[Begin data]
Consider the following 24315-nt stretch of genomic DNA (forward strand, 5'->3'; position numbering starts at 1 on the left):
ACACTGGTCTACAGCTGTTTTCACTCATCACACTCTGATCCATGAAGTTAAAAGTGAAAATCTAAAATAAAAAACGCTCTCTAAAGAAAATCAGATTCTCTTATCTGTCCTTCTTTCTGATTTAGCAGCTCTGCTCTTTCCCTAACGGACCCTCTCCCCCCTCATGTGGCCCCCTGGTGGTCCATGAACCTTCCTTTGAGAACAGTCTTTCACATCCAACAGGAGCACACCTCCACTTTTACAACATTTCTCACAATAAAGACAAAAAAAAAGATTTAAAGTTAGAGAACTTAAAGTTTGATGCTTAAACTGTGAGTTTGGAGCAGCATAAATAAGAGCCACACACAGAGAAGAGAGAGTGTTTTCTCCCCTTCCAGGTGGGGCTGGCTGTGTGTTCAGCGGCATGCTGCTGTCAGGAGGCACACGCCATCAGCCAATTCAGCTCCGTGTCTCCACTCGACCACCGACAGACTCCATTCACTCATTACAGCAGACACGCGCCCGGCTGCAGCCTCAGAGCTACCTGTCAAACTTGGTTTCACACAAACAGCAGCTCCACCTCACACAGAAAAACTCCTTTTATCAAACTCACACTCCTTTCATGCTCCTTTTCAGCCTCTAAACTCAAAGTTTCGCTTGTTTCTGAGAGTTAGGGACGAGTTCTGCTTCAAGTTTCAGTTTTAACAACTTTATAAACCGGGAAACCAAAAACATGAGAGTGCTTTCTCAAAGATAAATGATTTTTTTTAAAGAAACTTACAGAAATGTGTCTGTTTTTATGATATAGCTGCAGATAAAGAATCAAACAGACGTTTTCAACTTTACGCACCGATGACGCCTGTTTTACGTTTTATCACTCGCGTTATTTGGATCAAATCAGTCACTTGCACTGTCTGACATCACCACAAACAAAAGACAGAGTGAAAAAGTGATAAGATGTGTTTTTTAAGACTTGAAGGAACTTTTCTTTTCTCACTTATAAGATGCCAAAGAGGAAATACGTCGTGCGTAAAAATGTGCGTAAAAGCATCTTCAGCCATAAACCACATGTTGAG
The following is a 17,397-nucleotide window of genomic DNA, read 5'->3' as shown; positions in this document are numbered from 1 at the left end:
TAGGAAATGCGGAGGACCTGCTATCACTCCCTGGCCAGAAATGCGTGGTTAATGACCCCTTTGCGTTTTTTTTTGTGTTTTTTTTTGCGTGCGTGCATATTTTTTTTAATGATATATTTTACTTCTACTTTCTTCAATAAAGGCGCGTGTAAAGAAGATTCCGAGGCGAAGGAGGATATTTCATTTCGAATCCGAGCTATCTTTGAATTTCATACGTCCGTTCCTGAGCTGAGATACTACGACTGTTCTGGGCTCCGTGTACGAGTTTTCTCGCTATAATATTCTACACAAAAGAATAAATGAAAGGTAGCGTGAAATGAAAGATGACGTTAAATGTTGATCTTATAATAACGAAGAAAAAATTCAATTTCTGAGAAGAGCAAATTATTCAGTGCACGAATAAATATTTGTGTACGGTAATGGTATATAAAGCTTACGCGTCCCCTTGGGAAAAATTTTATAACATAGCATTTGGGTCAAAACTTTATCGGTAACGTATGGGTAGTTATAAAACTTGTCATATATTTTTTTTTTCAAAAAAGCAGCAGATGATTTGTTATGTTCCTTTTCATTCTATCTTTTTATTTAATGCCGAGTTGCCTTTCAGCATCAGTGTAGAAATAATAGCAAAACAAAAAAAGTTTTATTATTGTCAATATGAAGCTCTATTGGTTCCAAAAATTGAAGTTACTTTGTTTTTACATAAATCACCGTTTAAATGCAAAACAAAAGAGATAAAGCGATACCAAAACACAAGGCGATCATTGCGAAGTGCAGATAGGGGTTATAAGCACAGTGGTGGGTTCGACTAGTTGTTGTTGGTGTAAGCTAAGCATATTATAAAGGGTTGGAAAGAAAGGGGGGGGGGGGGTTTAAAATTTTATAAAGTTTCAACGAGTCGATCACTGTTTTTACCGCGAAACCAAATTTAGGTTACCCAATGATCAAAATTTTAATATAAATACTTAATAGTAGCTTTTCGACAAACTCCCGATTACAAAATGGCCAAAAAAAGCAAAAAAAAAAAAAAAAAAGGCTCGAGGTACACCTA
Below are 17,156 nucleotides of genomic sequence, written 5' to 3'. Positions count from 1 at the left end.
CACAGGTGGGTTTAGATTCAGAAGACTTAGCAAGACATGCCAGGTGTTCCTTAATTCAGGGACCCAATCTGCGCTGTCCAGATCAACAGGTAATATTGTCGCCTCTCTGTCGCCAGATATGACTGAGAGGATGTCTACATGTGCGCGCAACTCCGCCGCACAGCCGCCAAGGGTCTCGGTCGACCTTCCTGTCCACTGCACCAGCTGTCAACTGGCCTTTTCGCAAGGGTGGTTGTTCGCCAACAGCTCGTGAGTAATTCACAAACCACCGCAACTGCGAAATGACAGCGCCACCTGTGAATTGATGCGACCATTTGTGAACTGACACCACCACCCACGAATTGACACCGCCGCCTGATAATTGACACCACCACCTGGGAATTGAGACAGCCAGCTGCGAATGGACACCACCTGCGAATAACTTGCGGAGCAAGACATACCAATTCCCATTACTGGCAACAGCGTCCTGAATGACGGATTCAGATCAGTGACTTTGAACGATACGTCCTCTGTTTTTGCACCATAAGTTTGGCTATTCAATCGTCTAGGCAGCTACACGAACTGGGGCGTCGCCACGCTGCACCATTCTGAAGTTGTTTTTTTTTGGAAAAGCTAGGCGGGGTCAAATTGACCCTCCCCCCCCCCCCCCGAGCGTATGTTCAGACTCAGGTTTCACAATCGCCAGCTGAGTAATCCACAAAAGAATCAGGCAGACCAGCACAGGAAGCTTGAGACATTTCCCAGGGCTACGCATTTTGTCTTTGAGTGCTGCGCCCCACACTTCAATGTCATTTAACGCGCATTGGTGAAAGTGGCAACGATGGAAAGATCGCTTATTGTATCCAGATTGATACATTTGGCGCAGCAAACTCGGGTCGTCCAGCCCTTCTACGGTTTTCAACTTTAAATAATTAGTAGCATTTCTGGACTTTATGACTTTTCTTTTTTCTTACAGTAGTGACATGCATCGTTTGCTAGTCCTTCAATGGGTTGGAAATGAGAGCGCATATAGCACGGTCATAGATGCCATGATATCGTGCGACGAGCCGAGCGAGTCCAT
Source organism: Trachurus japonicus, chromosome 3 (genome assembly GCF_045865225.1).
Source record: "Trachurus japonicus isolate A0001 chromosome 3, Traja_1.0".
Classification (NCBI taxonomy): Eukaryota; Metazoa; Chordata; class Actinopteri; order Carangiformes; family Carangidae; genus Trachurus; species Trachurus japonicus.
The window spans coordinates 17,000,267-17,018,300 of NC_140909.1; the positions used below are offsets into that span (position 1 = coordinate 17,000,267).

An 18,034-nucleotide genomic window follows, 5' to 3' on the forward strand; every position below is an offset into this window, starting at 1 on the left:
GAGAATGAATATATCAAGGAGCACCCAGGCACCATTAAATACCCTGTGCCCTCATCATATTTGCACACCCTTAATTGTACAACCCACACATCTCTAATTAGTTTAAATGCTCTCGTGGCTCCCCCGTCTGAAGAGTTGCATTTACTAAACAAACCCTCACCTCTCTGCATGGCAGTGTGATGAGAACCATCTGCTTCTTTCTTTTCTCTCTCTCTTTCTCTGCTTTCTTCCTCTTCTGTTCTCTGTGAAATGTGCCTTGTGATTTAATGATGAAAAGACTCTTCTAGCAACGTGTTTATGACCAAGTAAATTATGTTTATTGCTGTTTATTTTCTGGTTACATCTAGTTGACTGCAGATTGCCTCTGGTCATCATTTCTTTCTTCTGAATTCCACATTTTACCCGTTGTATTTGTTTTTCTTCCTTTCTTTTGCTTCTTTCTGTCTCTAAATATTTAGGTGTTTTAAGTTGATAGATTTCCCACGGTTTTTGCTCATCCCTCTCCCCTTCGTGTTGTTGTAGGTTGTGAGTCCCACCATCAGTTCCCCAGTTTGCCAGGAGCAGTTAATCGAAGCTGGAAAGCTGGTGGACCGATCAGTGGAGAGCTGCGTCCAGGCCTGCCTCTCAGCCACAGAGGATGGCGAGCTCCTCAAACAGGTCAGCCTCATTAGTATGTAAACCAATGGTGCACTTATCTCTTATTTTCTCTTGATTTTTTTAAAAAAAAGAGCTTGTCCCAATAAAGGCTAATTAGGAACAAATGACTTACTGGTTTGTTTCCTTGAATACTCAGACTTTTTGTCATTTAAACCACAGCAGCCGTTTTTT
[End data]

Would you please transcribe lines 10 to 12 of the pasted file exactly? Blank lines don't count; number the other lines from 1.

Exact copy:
The window spans coordinates 17,000,267-17,018,300 of NC_140909.1; the positions used below are offsets into that span (position 1 = coordinate 17,000,267).

An 18,034-nucleotide genomic window follows, 5' to 3' on the forward strand; every position below is an offset into this window, starting at 1 on the left:
GAGAATGAATATATCAAGGAGCACCCAGGCACCATTAAATACCCTGTGCCCTCATCATATTTGCACACCCTTAATTGTACAACCCACACATCTCTAATTAGTTTAAATGCTCTCGTGGCTCCCCCGTCTGAAGAGTTGCATTTACTAAACAAACCCTCACCTCTCTGCATGGCAGTGTGATGAGAACCATCTGCTTCTTTCTTTTCTCTCTCTCTTTCTCTGCTTTCTTCCTCTTCTGTTCTCTGTGAAATGTGCCTTGTGATTTAATGATGAAAAGACTCTTCTAGCAACGTGTTTATGACCAAGTAAATTATGTTTATTGCTGTTTATTTTCTGGTTACATCTAGTTGACTGCAGATTGCCTCTGGTCATCATTTCTTTCTTCTGAATTCCACATTTTACCCGTTGTATTTGTTTTTCTTCCTTTCTTTTGCTTCTTTCTGTCTCTAAATATTTAGGTGTTTTAAGTTGATAGATTTCCCACGGTTTTTGCTCATCCCTCTCCCCTTCGTGTTGTTGTAGGTTGTGAGTCCCACCATCAGTTCCCCAGTTTGCCAGGAGCAGTTAATCGAAGCTGGAAAGCTGGTGGACCGATCAGTGGAGAGCTGCGTCCAGGCCTGCCTCTCAGCCACAGAGGATGGCGAGCTCCTCAAACAGGTCAGCCTCATTAGTATGTAAACCAATGGTGCACTTATCTCTTATTTTCTCTTGATTTTTTTAAAAAAAAGAGCTTGTCCCAATAAAGGCTAATTAGGAACAAATGACTTACTGGTTTGTTTCCTTGAATACTCAGACTTTTTGTCATTTAAACCACAGCAGCCGTTTTTT